Bones makes his debut on the blog with this fine shot of a pair of Whimbrel taken last weekend on Hilbre Island
I spent most of the day counting gulls and ducks for the Wetland Bird Survey; I fired off this quick shot of a Sedgie just as I was heading home. The original was not quite in focus, very flat, washed out, and lacking contrast. I seldom do any processing other than cropping and perhaps a tiny tweak of exposure, but I cranked up the curve in this using some very rudimentary software and got this effect. Let’s call it art. Or crap!
Meanwhile, Jason went to the Wirral and did some proper digiscoping, starting with this Grasshopper Warbler at Leasowe …
… and then this Grey Seal at Hilbre
Another very fleeting visit with Django, the dog, tonight. Little to photograph except the resident Kestrel once again, who poses for me very readily. I think he has one eye on Django as a likely snack. The midges had similar thoughts about me.
My mooching around the house all day, being off work sick, was clearly too much for the family, who persuaded me that a bit of fresh air would do me good, and dumped me and the dog at the end of Marshside Road some time after 6pm. Rumours of a Great White Egret having flown over at 5pm were quickly scotched by a phone call, which also advised that the Spotted Redshank was still viewable from Nel’s at the time it was locked up, and sure enough it was ‘scopable even from Junction Pool but a photo was out of the question. So the highlight of this short visit was this Whinchat. Having seen, but failed to get a decent image of, the bird in the sandplant on Saturday, this one was at least eventually sufficiently obliging for me to get these record shots. A probable Tree Pipit flew over the sandplant, which had plenty of Wheatear around.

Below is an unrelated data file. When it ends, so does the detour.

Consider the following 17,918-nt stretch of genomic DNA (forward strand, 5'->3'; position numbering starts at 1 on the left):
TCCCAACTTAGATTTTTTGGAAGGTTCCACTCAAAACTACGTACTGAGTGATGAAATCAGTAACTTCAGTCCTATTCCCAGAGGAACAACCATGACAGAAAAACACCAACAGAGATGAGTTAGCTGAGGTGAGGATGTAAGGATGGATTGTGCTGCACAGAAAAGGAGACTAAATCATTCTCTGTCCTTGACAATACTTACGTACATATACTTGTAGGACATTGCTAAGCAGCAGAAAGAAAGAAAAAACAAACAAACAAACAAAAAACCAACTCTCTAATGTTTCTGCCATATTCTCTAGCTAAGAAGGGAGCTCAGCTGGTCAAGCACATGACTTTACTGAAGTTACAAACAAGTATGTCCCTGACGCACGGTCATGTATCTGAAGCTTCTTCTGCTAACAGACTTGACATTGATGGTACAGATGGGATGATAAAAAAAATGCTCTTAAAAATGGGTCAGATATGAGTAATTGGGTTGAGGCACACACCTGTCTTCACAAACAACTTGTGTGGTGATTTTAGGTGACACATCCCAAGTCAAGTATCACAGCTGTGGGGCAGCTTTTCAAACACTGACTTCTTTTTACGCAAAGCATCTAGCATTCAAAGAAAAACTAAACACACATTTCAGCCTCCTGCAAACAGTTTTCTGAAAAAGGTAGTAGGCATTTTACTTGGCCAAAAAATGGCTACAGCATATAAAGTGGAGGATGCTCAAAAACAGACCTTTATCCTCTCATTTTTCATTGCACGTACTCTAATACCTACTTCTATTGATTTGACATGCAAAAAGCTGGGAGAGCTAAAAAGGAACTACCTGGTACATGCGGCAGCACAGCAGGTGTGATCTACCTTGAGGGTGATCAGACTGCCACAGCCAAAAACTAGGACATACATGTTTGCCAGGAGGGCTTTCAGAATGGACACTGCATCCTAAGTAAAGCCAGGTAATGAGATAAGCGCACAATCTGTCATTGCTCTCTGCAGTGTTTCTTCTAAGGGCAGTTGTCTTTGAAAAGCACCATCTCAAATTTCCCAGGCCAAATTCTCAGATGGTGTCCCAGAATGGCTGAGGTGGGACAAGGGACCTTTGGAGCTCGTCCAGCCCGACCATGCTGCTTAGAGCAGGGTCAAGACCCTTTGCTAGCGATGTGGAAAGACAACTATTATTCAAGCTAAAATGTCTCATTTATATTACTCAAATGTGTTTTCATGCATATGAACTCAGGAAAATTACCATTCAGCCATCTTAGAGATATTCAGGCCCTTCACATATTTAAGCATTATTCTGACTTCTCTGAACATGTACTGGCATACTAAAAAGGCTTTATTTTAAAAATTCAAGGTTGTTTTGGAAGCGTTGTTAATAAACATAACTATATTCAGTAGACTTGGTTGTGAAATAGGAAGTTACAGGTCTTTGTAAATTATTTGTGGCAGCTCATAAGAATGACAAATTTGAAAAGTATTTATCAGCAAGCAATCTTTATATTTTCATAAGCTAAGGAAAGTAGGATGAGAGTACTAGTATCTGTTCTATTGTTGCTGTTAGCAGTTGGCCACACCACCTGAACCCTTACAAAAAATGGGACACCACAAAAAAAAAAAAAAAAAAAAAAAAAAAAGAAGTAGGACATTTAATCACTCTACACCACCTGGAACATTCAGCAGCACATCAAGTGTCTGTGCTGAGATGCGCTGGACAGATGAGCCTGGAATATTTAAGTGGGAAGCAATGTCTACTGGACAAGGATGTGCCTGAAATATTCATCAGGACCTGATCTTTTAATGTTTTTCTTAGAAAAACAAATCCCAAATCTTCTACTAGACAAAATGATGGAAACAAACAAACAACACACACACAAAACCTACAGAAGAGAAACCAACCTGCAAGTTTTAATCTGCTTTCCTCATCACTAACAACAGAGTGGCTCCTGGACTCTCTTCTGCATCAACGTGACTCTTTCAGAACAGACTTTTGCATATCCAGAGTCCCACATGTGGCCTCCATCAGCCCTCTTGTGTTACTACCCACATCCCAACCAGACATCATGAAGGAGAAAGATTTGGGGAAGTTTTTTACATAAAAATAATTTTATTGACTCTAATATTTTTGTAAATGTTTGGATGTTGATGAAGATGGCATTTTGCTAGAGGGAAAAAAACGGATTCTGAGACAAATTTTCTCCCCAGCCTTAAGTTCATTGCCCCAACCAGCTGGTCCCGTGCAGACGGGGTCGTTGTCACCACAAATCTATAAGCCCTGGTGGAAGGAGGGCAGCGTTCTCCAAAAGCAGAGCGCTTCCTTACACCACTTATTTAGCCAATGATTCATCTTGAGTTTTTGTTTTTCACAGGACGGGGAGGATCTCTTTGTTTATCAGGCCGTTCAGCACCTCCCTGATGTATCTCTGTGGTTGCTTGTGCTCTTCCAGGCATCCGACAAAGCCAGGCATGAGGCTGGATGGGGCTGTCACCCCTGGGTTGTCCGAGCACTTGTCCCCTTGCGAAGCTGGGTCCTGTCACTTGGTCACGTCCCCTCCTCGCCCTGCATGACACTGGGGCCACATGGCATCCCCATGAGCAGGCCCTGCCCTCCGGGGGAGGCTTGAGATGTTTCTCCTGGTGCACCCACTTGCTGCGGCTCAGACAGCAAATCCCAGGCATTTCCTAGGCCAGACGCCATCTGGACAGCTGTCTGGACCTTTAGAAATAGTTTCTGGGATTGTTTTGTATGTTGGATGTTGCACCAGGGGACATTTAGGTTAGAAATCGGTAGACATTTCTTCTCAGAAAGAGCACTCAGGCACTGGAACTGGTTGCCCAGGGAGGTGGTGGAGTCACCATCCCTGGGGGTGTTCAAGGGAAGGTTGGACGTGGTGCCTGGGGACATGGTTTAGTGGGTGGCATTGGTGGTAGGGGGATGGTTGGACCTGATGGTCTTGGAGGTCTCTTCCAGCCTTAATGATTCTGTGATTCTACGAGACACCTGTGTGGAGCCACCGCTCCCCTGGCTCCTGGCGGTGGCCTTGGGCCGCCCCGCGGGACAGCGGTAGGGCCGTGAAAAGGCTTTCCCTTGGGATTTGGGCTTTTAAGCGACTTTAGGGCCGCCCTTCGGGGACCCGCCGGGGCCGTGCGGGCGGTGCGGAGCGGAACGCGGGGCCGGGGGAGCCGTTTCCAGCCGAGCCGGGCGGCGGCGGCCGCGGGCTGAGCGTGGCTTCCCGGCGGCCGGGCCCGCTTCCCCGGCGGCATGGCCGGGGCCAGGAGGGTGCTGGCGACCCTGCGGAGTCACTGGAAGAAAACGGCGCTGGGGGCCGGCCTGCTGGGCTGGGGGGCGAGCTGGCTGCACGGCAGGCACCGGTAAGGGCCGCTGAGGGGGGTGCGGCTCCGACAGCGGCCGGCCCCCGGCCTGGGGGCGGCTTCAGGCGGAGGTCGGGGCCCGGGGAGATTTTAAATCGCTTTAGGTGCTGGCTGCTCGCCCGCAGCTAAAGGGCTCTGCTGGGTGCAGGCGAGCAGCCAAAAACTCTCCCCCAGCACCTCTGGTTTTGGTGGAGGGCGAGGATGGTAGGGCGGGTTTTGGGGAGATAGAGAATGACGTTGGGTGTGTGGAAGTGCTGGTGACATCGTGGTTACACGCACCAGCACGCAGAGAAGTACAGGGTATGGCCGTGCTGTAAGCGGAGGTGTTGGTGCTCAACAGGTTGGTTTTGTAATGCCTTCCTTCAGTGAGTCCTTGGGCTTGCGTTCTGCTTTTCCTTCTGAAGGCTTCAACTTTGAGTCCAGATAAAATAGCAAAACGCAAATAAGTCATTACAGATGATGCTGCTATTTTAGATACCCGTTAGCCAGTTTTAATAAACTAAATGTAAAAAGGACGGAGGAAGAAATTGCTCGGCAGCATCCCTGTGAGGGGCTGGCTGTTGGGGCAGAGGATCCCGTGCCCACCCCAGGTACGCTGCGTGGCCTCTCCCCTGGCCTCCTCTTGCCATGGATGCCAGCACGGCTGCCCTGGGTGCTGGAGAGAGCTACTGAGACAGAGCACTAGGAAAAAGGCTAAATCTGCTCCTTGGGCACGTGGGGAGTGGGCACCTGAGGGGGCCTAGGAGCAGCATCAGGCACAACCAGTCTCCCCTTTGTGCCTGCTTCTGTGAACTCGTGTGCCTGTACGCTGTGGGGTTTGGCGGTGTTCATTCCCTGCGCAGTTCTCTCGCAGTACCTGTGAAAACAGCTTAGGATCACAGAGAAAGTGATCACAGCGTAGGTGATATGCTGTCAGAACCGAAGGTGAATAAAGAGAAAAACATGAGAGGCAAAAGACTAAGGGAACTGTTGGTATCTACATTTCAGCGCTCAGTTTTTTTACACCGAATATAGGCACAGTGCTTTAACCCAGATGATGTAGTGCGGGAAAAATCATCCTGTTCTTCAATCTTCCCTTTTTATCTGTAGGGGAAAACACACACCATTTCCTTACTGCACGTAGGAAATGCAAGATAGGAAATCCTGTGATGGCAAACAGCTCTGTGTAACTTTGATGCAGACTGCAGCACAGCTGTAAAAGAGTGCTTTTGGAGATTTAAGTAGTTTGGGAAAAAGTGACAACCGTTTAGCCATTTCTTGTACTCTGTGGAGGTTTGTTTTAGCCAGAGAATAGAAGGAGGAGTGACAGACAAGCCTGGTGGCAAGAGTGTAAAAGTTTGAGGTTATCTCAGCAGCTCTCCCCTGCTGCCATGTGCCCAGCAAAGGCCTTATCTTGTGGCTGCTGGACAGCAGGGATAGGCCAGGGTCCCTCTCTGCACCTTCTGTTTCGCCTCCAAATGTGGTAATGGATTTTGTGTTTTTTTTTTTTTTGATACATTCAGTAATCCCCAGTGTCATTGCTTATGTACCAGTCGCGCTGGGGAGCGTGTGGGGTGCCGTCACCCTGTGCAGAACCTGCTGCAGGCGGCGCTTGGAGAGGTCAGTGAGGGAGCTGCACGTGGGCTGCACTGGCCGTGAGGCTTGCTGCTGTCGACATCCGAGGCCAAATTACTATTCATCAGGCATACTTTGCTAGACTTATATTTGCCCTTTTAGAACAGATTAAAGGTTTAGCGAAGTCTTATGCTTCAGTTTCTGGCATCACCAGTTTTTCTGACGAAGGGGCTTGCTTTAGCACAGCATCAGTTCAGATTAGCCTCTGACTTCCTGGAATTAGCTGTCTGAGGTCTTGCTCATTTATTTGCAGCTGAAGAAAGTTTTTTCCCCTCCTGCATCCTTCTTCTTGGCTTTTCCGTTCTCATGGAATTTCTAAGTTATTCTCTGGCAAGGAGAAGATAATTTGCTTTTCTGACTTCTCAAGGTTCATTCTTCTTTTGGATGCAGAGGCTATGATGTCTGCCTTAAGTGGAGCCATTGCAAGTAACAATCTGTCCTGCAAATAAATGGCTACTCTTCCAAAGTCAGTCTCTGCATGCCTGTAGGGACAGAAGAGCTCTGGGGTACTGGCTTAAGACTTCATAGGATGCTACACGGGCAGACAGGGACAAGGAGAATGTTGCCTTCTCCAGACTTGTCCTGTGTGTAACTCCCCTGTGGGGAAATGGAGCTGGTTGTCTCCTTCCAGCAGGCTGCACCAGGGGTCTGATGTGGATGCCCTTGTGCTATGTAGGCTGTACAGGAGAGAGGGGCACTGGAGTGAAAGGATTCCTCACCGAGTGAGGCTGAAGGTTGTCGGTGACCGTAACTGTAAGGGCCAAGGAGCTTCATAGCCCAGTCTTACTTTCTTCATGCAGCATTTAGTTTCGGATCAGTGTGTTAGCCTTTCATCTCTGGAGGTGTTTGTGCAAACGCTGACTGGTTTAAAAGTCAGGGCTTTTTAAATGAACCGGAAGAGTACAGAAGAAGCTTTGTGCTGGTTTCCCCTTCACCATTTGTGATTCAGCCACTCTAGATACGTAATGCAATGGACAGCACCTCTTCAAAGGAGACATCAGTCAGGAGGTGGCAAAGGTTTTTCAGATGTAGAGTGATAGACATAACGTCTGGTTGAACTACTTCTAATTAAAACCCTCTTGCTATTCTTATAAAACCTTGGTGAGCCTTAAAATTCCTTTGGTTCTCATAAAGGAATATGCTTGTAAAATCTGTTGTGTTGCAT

One day Freshfield Dune Heath will turn up something spectacular: today was not that day. At times it can seem seem strangely bereft of birds, and today was just such a day. However, this Willow Warbler perched up nicely for me, and I had a great close flight view of a Crossbill with a very rufous belly, and saw my first Orange-Tip butterfly of the year.
Otherwise, 3 Common Buzzards, 2 Kestrels, loads of Linnet, 40+ Jackdaws, and plenty of Chiffchaffs, a few Blackcaps, and the usual woodland birds in the trees at the periphery of the site. Since I was last there, loads of ponds have been dug, presumably in the name of conservation. The Linnets were making use of these to drink, it being a fine, hot, April afternoon.
male ruff Philomachus pugnax marshside rspb 18/04/2009, originally uploaded by jason stannage.
Easter Monday, from the bench at the Marshside Rd junction.
I haven’t taken a decent digiscoped still for a few weeks! But I’m happy enough with these few snippets of video spliced together, including yesterday’s Garganey and a couple of the Short-eared Owls at Marshside. Click the HQ button on the player for higher quality, if it’s visible.
I’ve cut this file to MP4 as well, and it looks and sounds far, far better on an iPod than it ever will on YouTube. If anyone wants a copy let me know and I’ll find somewhere to upload it to and link it.
A few more from Jason’s Flickr collection, starting with a stunning Skylark at Meols on the Wirral last weekend.
This Snow Bunting was at Red Rocks in February 2008